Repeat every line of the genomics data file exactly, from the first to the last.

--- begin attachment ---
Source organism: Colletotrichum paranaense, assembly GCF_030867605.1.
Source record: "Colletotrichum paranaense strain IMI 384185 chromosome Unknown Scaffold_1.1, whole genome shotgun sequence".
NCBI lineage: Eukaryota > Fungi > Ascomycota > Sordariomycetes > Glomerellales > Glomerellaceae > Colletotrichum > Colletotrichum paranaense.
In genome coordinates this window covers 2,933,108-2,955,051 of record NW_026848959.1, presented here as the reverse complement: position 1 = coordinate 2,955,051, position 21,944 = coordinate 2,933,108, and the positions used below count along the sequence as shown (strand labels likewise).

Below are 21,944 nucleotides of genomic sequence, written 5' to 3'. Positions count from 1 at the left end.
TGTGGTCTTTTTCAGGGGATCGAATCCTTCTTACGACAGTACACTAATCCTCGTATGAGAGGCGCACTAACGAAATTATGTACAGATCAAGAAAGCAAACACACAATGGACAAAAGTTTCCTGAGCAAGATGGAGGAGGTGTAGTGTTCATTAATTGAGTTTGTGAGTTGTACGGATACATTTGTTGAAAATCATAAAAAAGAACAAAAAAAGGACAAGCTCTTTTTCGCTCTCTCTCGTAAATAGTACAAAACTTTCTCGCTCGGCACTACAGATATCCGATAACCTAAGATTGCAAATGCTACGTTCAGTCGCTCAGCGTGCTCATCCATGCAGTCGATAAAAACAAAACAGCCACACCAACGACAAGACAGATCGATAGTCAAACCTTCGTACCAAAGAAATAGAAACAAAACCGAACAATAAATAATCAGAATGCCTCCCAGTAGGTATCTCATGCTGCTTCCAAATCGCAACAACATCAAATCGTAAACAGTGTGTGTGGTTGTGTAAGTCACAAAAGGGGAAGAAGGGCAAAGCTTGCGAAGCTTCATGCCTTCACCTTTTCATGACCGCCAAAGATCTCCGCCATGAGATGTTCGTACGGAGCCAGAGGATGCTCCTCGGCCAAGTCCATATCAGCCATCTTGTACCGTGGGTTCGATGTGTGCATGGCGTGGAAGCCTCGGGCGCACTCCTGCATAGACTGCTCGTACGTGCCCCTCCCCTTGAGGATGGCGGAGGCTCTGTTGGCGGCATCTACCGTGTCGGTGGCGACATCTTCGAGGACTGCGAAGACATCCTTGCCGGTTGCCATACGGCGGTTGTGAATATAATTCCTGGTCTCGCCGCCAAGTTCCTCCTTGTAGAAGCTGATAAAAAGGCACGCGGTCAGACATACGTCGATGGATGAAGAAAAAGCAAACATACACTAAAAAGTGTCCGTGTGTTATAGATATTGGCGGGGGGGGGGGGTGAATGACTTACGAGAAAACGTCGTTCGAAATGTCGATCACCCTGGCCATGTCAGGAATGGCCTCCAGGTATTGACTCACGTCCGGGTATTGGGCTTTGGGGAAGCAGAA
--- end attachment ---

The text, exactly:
Source organism: Colletotrichum paranaense, assembly GCF_030867605.1.
Source record: "Colletotrichum paranaense strain IMI 384185 chromosome Unknown Scaffold_1.1, whole genome shotgun sequence".
NCBI lineage: Eukaryota > Fungi > Ascomycota > Sordariomycetes > Glomerellales > Glomerellaceae > Colletotrichum > Colletotrichum paranaense.
In genome coordinates this window covers 2,933,108-2,955,051 of record NW_026848959.1, presented here as the reverse complement: position 1 = coordinate 2,955,051, position 21,944 = coordinate 2,933,108, and the positions used below count along the sequence as shown (strand labels likewise).

Below are 21,944 nucleotides of genomic sequence, written 5' to 3'. Positions count from 1 at the left end.
TGTGGTCTTTTTCAGGGGATCGAATCCTTCTTACGACAGTACACTAATCCTCGTATGAGAGGCGCACTAACGAAATTATGTACAGATCAAGAAAGCAAACACACAATGGACAAAAGTTTCCTGAGCAAGATGGAGGAGGTGTAGTGTTCATTAATTGAGTTTGTGAGTTGTACGGATACATTTGTTGAAAATCATAAAAAAGAACAAAAAAAGGACAAGCTCTTTTTCGCTCTCTCTCGTAAATAGTACAAAACTTTCTCGCTCGGCACTACAGATATCCGATAACCTAAGATTGCAAATGCTACGTTCAGTCGCTCAGCGTGCTCATCCATGCAGTCGATAAAAACAAAACAGCCACACCAACGACAAGACAGATCGATAGTCAAACCTTCGTACCAAAGAAATAGAAACAAAACCGAACAATAAATAATCAGAATGCCTCCCAGTAGGTATCTCATGCTGCTTCCAAATCGCAACAACATCAAATCGTAAACAGTGTGTGTGGTTGTGTAAGTCACAAAAGGGGAAGAAGGGCAAAGCTTGCGAAGCTTCATGCCTTCACCTTTTCATGACCGCCAAAGATCTCCGCCATGAGATGTTCGTACGGAGCCAGAGGATGCTCCTCGGCCAAGTCCATATCAGCCATCTTGTACCGTGGGTTCGATGTGTGCATGGCGTGGAAGCCTCGGGCGCACTCCTGCATAGACTGCTCGTACGTGCCCCTCCCCTTGAGGATGGCGGAGGCTCTGTTGGCGGCATCTACCGTGTCGGTGGCGACATCTTCGAGGACTGCGAAGACATCCTTGCCGGTTGCCATACGGCGGTTGTGAATATAATTCCTGGTCTCGCCGCCAAGTTCCTCCTTGTAGAAGCTGATAAAAAGGCACGCGGTCAGACATACGTCGATGGATGAAGAAAAAGCAAACATACACTAAAAAGTGTCCGTGTGTTATAGATATTGGCGGGGGGGGGGGGTGAATGACTTACGAGAAAACGTCGTTCGAAATGTCGATCACCCTGGCCATGTCAGGAATGGCCTCCAGGTATTGACTCACGTCCGGGTATTGGGCTTTGGGGAAGCAGAA